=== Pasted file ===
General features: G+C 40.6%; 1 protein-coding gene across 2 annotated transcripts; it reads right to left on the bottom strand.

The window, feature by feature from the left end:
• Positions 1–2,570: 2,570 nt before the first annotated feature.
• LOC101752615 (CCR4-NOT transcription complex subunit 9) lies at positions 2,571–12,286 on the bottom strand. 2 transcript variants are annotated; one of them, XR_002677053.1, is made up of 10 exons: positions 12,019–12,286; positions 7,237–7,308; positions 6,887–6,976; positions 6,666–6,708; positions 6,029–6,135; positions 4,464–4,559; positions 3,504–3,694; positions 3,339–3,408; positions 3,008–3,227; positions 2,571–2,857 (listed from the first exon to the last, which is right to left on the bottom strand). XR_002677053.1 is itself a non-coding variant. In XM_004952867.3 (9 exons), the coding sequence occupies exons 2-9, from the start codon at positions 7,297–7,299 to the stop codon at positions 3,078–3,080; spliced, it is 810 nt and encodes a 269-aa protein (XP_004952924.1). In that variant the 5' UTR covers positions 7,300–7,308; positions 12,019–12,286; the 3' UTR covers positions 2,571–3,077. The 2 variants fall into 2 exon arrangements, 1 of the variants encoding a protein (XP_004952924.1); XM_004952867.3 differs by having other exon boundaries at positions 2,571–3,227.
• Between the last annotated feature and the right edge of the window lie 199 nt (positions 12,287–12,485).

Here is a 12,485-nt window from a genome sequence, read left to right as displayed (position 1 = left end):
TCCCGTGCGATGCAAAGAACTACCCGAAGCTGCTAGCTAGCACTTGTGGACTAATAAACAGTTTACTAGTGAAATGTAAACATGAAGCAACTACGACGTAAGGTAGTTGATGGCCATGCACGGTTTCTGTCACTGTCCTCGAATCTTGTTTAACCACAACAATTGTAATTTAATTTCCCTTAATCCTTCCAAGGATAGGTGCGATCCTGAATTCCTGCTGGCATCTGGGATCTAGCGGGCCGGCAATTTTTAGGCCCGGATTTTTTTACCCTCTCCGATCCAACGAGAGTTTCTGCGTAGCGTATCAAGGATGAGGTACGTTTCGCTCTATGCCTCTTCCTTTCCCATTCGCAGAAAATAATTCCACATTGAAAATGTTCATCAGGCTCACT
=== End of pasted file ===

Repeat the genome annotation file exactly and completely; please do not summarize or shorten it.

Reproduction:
General features: G+C 40.6%; 1 protein-coding gene across 2 annotated transcripts; it reads right to left on the bottom strand.

The window, feature by feature from the left end:
• Positions 1–2,570: 2,570 nt before the first annotated feature.
• LOC101752615 (CCR4-NOT transcription complex subunit 9) lies at positions 2,571–12,286 on the bottom strand. 2 transcript variants are annotated; one of them, XR_002677053.1, is made up of 10 exons: positions 12,019–12,286; positions 7,237–7,308; positions 6,887–6,976; positions 6,666–6,708; positions 6,029–6,135; positions 4,464–4,559; positions 3,504–3,694; positions 3,339–3,408; positions 3,008–3,227; positions 2,571–2,857 (listed from the first exon to the last, which is right to left on the bottom strand). XR_002677053.1 is itself a non-coding variant. In XM_004952867.3 (9 exons), the coding sequence occupies exons 2-9, from the start codon at positions 7,297–7,299 to the stop codon at positions 3,078–3,080; spliced, it is 810 nt and encodes a 269-aa protein (XP_004952924.1). In that variant the 5' UTR covers positions 7,300–7,308; positions 12,019–12,286; the 3' UTR covers positions 2,571–3,077. The 2 variants fall into 2 exon arrangements, 1 of the variants encoding a protein (XP_004952924.1); XM_004952867.3 differs by having other exon boundaries at positions 2,571–3,227.
• Between the last annotated feature and the right edge of the window lie 199 nt (positions 12,287–12,485).

Here is a 12,485-nt window from a genome sequence, read left to right as displayed (position 1 = left end):
TCCCGTGCGATGCAAAGAACTACCCGAAGCTGCTAGCTAGCACTTGTGGACTAATAAACAGTTTACTAGTGAAATGTAAACATGAAGCAACTACGACGTAAGGTAGTTGATGGCCATGCACGGTTTCTGTCACTGTCCTCGAATCTTGTTTAACCACAACAATTGTAATTTAATTTCCCTTAATCCTTCCAAGGATAGGTGCGATCCTGAATTCCTGCTGGCATCTGGGATCTAGCGGGCCGGCAATTTTTAGGCCCGGATTTTTTTACCCTCTCCGATCCAACGAGAGTTTCTGCGTAGCGTATCAAGGATGAGGTACGTTTCGCTCTATGCCTCTTCCTTTCCCATTCGCAGAAAATAATTCCACATTGAAAATGTTCATCAGGCTCACT